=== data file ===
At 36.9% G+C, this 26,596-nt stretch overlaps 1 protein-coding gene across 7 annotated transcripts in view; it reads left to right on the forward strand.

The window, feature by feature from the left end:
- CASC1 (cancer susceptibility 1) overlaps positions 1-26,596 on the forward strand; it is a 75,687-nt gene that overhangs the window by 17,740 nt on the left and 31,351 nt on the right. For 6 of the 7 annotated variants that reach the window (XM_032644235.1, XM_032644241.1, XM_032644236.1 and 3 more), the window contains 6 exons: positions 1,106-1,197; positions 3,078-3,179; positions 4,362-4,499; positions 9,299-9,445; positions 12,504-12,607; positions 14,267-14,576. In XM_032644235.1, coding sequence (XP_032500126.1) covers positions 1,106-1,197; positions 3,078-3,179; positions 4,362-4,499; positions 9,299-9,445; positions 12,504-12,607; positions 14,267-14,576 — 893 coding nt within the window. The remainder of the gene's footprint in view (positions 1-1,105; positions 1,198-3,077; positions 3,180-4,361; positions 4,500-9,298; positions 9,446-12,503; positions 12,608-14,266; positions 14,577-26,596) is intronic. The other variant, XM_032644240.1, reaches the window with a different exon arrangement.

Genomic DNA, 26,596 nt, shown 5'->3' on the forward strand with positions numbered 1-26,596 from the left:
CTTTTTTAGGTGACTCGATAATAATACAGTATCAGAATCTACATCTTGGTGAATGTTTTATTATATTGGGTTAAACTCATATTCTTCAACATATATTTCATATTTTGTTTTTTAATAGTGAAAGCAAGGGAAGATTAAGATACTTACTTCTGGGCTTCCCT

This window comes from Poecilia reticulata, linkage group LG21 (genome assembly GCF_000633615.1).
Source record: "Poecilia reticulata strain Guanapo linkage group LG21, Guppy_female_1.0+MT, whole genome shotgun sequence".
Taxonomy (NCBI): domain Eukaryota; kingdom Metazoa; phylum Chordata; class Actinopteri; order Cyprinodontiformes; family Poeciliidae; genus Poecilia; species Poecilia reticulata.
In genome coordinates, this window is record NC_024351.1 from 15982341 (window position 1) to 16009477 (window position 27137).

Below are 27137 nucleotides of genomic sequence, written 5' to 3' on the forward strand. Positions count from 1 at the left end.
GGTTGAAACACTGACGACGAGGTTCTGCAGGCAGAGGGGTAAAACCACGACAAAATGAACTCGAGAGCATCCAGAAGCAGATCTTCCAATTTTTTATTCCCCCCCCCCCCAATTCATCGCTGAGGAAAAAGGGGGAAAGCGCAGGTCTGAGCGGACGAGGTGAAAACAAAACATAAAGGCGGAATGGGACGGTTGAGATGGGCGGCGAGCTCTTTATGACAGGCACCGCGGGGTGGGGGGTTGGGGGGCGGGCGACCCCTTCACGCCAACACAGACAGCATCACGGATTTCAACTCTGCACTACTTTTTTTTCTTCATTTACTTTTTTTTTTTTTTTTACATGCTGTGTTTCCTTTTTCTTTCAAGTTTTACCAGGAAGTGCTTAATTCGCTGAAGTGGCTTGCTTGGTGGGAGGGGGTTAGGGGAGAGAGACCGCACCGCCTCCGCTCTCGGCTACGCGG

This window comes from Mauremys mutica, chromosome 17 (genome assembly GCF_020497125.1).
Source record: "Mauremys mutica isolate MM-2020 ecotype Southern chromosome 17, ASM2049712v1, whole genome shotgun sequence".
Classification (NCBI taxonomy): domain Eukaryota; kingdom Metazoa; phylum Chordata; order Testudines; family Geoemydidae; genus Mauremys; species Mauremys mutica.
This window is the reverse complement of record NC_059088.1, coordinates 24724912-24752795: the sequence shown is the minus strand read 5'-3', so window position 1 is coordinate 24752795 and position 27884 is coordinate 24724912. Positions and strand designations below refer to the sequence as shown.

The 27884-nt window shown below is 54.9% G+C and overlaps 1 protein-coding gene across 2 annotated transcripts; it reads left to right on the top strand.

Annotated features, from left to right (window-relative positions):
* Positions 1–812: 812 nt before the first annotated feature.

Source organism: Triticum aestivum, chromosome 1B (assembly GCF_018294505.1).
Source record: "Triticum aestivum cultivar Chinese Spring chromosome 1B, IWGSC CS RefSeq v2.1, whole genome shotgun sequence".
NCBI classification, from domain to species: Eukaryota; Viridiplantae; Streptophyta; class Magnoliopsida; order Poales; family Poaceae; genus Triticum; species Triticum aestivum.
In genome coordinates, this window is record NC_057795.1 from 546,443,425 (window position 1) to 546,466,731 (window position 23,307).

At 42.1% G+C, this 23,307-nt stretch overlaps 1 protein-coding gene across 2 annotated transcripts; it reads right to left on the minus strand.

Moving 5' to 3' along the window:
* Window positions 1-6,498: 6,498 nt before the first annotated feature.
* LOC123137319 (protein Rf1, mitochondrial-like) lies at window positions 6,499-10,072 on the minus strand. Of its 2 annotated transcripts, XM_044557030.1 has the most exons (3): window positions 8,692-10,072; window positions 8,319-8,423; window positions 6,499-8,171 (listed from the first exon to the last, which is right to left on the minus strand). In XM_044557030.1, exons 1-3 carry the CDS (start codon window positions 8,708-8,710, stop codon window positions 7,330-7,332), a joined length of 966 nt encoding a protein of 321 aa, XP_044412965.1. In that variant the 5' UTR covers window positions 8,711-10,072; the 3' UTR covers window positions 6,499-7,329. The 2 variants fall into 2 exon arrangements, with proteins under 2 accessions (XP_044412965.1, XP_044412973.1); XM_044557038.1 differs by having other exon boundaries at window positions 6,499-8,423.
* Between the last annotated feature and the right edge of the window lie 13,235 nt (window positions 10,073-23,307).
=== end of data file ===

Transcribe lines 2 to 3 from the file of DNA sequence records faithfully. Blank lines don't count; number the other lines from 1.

The window, feature by feature from the left end:
- CASC1 (cancer susceptibility 1) overlaps positions 1-26,596 on the forward strand; it is a 75,687-nt gene that overhangs the window by 17,740 nt on the left and 31,351 nt on the right. For 6 of the 7 annotated variants that reach the window (XM_032644235.1, XM_032644241.1, XM_032644236.1 and 3 more), the window contains 6 exons: positions 1,106-1,197; positions 3,078-3,179; positions 4,362-4,499; positions 9,299-9,445; positions 12,504-12,607; positions 14,267-14,576. In XM_032644235.1, coding sequence (XP_032500126.1) covers positions 1,106-1,197; positions 3,078-3,179; positions 4,362-4,499; positions 9,299-9,445; positions 12,504-12,607; positions 14,267-14,576 — 893 coding nt within the window. The remainder of the gene's footprint in view (positions 1-1,105; positions 1,198-3,077; positions 3,180-4,361; positions 4,500-9,298; positions 9,446-12,503; positions 12,608-14,266; positions 14,577-26,596) is intronic. The other variant, XM_032644240.1, reaches the window with a different exon arrangement.